Do you really protect the public from demagogues as much as you guard a fenced pool of your fellow politicians ... from competing with outsiders?

All of these possibilities aside, have you considered, what your super status means to me and millions of others? Have you thought of the message your vote sends to the multitudes of your non-super fellow citizens? The message, intended or not, is loud and clear: “Your voices do not matter as much as ours. You need to be told what’s good for you, what to think, who to believe, and what kind of world to live in. We’re here to do your thinking and choosing for you.” That is not a message that any citizen in control of his or her mental faculty should welcome. To your generous and possibly well-intentioned offer I answer: thanks, but no thanks.

It has been suggested that the superdelegate’s mission is to protect voters from popular demagogues — an idea driven by the age-old fear of letting ignorant unwashed masses into the august halls of power. But are we so terrified by the threat of demagogues that we will blind ourselves to a threat of a different kind: that of power-hungry elites, whose claim to wisdom degenerates into hubris and tunnel vision, driving angry and fearful masses into the embrace of demagogues?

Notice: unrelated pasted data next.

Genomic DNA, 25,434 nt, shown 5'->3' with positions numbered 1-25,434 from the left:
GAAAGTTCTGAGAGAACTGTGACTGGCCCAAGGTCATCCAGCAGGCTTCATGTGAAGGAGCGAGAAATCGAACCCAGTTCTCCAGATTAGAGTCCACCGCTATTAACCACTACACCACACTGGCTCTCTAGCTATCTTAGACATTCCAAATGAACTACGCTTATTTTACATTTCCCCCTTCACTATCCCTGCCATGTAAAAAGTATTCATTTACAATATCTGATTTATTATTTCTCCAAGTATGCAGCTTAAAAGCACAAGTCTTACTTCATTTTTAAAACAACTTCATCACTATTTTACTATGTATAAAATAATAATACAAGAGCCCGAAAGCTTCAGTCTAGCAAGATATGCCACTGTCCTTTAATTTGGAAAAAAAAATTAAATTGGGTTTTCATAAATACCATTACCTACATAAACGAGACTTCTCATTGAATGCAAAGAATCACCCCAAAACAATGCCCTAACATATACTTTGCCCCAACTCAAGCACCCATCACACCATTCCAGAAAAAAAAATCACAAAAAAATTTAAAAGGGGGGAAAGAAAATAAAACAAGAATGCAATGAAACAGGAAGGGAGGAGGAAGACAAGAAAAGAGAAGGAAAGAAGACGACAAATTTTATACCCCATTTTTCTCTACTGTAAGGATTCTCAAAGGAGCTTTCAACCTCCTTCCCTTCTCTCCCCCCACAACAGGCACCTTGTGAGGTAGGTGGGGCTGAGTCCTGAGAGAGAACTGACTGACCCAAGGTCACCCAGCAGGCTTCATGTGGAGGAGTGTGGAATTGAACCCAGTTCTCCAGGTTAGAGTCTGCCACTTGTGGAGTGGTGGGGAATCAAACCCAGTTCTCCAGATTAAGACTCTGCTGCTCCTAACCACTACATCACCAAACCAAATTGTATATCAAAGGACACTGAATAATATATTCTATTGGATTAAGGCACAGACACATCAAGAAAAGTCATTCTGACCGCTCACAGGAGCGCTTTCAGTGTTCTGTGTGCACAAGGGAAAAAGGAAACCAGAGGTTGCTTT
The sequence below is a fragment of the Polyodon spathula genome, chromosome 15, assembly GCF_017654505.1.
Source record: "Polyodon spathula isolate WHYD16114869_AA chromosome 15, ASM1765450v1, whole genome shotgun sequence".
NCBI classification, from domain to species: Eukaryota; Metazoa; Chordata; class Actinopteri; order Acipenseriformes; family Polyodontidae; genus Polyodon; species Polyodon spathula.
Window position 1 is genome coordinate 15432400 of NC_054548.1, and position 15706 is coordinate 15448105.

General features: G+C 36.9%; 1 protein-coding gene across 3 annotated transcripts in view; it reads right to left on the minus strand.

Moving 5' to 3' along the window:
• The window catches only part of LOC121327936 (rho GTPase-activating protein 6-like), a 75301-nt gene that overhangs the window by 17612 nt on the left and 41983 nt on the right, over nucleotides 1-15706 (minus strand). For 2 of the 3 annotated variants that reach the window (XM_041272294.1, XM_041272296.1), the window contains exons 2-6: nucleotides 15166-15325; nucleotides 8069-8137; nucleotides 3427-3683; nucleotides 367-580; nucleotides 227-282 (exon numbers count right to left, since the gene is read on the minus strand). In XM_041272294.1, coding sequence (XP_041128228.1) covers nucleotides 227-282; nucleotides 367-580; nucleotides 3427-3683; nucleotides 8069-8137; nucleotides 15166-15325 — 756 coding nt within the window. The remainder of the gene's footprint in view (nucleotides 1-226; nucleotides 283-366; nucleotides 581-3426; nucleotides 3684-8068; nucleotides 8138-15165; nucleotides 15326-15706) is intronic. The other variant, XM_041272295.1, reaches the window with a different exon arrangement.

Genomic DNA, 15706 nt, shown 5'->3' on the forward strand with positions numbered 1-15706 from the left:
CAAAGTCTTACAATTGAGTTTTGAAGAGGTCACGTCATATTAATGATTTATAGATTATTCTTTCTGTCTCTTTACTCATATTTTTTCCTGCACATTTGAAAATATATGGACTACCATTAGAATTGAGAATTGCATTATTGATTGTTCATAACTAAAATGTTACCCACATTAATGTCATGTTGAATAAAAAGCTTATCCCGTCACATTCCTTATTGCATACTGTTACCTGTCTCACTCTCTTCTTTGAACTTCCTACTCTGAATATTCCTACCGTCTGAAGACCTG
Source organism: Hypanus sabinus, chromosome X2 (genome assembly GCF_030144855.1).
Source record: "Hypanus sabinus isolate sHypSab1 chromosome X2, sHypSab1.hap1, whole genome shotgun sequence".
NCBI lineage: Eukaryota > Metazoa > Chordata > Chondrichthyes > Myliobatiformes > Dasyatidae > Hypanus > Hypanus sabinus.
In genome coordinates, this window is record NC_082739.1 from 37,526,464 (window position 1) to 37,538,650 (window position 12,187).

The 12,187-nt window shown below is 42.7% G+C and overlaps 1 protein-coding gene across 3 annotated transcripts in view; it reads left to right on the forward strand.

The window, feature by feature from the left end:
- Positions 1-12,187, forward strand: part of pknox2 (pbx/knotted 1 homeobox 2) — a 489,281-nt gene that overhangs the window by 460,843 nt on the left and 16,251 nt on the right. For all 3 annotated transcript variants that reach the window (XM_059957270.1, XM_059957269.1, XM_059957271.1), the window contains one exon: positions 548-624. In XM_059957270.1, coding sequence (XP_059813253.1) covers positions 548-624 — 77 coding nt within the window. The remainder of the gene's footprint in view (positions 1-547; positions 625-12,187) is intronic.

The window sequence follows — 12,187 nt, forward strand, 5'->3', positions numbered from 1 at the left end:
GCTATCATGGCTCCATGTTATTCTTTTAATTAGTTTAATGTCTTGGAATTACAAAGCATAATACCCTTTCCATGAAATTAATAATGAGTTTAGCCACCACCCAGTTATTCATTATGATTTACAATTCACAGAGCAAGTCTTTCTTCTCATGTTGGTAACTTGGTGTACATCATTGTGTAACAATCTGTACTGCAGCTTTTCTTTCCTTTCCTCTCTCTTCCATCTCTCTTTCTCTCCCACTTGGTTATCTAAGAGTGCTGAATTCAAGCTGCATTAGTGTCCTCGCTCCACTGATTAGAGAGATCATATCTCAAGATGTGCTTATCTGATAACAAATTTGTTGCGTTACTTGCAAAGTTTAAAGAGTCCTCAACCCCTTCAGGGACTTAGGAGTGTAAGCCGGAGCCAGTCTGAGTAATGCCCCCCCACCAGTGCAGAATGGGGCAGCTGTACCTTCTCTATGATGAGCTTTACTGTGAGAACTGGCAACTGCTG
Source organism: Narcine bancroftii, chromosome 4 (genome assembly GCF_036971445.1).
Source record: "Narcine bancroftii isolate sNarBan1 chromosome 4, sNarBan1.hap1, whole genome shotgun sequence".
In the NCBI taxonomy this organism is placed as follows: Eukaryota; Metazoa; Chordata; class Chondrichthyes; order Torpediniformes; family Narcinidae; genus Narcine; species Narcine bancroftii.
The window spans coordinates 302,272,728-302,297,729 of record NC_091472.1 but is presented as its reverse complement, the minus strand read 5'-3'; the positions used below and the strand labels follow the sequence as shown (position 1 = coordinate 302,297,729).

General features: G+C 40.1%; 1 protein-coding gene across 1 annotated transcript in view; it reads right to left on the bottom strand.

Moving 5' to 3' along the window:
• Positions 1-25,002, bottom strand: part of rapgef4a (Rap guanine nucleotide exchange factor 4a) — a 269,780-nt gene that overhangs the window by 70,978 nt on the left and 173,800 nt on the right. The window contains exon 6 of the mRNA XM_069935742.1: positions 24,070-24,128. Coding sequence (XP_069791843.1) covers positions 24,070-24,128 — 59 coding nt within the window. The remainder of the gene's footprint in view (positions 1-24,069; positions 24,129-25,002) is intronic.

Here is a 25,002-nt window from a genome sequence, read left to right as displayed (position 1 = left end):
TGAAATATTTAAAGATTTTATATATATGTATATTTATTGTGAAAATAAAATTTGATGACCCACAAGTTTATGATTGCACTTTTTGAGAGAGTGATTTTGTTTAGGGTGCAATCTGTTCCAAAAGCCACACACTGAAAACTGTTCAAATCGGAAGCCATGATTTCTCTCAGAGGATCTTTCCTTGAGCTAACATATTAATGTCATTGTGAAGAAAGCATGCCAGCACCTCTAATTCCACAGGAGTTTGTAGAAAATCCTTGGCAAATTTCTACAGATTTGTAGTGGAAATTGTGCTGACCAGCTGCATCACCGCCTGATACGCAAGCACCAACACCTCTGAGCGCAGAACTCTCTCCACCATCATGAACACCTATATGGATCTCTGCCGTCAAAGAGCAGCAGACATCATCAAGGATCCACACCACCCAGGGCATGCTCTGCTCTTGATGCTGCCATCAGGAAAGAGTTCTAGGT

Will we forget that before the Reign of Terror, there were coiffures of Marie Antoinette; that before Hitler and Mussolini there was the speculation boom of the 1920s; and that before voters took Donald Trump’s “believe me” at his word, there was a banker’s gambling extravaganza that left millions on the margins of our ever slow recovery? And how in the world would superdelegates stop demagogues once they capture enough popular anger and fear to fuel their ascent to power? Don’t they have coups, terror plots, brownshirts, and revolutions at their disposal (not Bernie Sanders political revolutions, the other ones — with guns and machetes)?

But do you really protect the public from demagogues as much as you guard a fenced pool of your fellow politicians, uber delegates like yourself, from competing with outsiders, demagogues or not? Are you then a super delegate saving the innocent from being duped or a super duping delegate, who does the duping for the benefit of your club? Either way, uber delegates don’t get duped. A fish that lives in a pool never learns to swim in the sea.